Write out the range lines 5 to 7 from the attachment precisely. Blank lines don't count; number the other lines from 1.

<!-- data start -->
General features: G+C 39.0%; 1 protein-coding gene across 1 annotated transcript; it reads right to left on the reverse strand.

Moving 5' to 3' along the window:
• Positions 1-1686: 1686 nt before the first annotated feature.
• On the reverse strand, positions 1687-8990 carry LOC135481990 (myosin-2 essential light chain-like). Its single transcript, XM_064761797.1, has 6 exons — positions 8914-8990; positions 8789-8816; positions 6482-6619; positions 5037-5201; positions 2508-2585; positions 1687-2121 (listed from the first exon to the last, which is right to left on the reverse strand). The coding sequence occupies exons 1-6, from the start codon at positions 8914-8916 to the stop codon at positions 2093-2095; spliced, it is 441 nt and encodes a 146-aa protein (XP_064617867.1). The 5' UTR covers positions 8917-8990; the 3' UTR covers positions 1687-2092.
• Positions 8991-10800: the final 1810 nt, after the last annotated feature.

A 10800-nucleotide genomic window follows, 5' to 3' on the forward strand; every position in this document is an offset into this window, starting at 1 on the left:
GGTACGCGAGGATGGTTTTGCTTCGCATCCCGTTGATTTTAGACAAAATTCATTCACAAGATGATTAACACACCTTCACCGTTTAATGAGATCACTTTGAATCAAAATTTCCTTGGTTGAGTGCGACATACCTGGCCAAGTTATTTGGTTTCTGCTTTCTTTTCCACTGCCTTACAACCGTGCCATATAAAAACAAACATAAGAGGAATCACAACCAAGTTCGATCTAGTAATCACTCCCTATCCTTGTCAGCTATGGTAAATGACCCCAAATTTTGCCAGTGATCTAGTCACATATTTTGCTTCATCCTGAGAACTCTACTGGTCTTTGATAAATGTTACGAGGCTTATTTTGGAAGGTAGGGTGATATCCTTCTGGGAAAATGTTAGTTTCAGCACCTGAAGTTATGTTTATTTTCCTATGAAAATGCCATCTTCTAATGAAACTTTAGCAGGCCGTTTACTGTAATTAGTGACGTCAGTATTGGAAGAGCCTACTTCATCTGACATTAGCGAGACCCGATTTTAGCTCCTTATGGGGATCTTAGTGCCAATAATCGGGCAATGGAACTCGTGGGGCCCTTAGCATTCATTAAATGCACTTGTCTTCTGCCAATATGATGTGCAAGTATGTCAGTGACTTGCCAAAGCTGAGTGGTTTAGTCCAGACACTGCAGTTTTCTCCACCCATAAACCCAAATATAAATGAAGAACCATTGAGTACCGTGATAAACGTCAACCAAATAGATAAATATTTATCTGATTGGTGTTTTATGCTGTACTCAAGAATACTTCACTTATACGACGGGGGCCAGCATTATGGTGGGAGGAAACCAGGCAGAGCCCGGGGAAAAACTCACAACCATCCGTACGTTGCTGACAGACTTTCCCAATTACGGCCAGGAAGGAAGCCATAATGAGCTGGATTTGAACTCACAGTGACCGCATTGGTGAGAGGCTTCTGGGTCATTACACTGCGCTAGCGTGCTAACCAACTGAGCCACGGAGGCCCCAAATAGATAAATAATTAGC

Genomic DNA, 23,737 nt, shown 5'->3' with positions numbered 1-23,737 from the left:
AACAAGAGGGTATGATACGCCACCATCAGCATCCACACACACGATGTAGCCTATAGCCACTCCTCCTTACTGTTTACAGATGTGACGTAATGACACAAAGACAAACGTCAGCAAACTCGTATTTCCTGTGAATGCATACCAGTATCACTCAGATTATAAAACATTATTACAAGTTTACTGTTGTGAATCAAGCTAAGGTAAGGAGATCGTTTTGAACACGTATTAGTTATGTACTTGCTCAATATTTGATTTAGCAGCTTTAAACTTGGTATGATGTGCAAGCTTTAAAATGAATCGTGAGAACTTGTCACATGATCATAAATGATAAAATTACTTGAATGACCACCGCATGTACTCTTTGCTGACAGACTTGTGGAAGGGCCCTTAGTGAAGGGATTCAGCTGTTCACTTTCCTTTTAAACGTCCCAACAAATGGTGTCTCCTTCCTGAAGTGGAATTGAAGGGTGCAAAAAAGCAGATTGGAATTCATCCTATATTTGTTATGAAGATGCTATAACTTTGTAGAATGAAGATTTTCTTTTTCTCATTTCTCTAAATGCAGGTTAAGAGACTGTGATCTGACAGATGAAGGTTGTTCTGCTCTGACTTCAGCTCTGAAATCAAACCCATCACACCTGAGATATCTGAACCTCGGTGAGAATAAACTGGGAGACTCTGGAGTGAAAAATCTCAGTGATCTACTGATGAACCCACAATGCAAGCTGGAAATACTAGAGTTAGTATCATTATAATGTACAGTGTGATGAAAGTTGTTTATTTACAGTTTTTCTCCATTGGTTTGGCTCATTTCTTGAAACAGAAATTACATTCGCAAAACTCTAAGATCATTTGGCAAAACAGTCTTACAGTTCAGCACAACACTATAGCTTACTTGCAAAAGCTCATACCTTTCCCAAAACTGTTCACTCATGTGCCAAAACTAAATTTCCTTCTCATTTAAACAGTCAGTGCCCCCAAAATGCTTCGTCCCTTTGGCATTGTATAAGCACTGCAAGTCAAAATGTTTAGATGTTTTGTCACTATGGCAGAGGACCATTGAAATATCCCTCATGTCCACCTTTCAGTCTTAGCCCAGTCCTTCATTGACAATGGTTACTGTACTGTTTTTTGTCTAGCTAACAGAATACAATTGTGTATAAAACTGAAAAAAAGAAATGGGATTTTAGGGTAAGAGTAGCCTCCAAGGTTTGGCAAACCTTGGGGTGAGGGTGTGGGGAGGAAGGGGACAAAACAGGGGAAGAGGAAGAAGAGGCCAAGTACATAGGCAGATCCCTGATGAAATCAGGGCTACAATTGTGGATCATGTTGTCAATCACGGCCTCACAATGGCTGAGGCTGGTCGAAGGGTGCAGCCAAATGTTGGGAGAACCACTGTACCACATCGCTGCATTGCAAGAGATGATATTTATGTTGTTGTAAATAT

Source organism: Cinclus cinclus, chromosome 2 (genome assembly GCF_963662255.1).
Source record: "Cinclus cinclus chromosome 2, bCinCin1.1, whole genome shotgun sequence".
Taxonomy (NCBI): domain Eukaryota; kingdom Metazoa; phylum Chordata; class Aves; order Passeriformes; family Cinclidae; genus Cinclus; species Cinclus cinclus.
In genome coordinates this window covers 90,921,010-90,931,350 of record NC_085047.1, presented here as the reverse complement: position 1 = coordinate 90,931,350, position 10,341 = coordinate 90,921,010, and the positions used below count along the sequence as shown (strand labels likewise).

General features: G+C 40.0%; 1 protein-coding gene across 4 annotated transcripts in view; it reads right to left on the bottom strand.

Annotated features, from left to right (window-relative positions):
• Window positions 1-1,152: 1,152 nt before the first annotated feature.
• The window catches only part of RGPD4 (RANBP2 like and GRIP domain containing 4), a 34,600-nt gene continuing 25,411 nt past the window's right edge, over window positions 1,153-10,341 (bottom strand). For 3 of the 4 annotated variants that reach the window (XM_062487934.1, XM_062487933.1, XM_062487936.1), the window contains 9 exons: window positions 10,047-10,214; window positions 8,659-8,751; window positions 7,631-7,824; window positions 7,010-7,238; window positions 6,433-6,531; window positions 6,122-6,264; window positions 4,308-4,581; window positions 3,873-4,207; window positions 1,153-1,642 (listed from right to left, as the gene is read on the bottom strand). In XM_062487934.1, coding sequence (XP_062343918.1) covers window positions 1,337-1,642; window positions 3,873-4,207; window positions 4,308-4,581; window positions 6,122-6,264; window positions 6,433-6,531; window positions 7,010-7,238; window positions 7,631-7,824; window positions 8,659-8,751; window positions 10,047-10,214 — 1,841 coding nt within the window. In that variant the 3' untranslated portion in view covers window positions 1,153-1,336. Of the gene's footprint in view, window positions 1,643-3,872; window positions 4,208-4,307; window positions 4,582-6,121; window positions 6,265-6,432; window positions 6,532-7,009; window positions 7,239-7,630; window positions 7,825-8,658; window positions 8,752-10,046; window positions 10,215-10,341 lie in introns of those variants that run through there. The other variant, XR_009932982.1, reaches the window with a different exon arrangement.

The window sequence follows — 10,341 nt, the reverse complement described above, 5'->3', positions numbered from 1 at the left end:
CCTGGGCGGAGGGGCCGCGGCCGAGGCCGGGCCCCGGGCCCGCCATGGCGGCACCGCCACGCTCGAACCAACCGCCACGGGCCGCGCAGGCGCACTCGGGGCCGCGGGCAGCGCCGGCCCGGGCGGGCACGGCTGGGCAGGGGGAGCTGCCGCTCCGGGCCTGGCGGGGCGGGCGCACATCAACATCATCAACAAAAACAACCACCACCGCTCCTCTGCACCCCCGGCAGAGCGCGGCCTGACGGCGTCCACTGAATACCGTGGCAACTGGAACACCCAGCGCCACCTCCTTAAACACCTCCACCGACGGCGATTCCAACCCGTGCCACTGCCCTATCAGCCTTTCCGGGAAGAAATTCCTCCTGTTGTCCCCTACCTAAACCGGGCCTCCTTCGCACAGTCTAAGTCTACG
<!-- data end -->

• Positions 8991-10800: the final 1810 nt, after the last annotated feature.

A 10800-nucleotide genomic window follows, 5' to 3' on the forward strand; every position in this document is an offset into this window, starting at 1 on the left:
GGTACGCGAGGATGGTTTTGCTTCGCATCCCGTTGATTTTAGACAAAATTCATTCACAAGATGATTAACACACCTTCACCGTTTAATGAGATCACTTTGAATCAAAATTTCCTTGGTTGAGTGCGACATACCTGGCCAAGTTATTTGGTTTCTGCTTTCTTTTCCACTGCCTTACAACCGTGCCATATAAAAACAAACATAAGAGGAATCACAACCAAGTTCGATCTAGTAATCACTCCCTATCCTTGTCAGCTATGGTAAATGACCCCAAATTTTGCCAGTGATCTAGTCACATATTTTGCTTCATCCTGAGAACTCTACTGGTCTTTGATAAATGTTACGAGGCTTATTTTGGAAGGTAGGGTGATATCCTTCTGGGAAAATGTTAGTTTCAGCACCTGAAGTTATGTTTATTTTCCTATGAAAATGCCATCTTCTAATGAAACTTTAGCAGGCCGTTTACTGTAATTAGTGACGTCAGTATTGGAAGAGCCTACTTCATCTGACATTAGCGAGACCCGATTTTAGCTCCTTATGGGGATCTTAGTGCCAATAATCGGGCAATGGAACTCGTGGGGCCCTTAGCATTCATTAAATGCACTTGTCTTCTGCCAATATGATGTGCAAGTATGTCAGTGACTTGCCAAAGCTGAGTGGTTTAGTCCAGACACTGCAGTTTTCTCCACCCATAAACCCAAATATAAATGAAGAACCATTGAGTACCGTGATAAACGTCAACCAAATAGATAAATATTTATCTGATTGGTGTTTTATGCTGTACTCAAGAATACTTCACTTATACGACGGGGGCCAGCATTATGGTGGGAGGAAACCAGGCAGAGCCCGGGGAAAAACTCACAACCATCCGTACGTTGCTGACAGACTTTCCCAATTACGGCCAGGAAGGAAGCCATAATGAGCTGGATTTGAACTCACAGTGACCGCATTGGTGAGAGGCTTCTGGGTCATTACACTGCGCTAGCGTGCTAACCAACTGAGCCACGGAGGCCCCAAATAGATAAATAATTAGC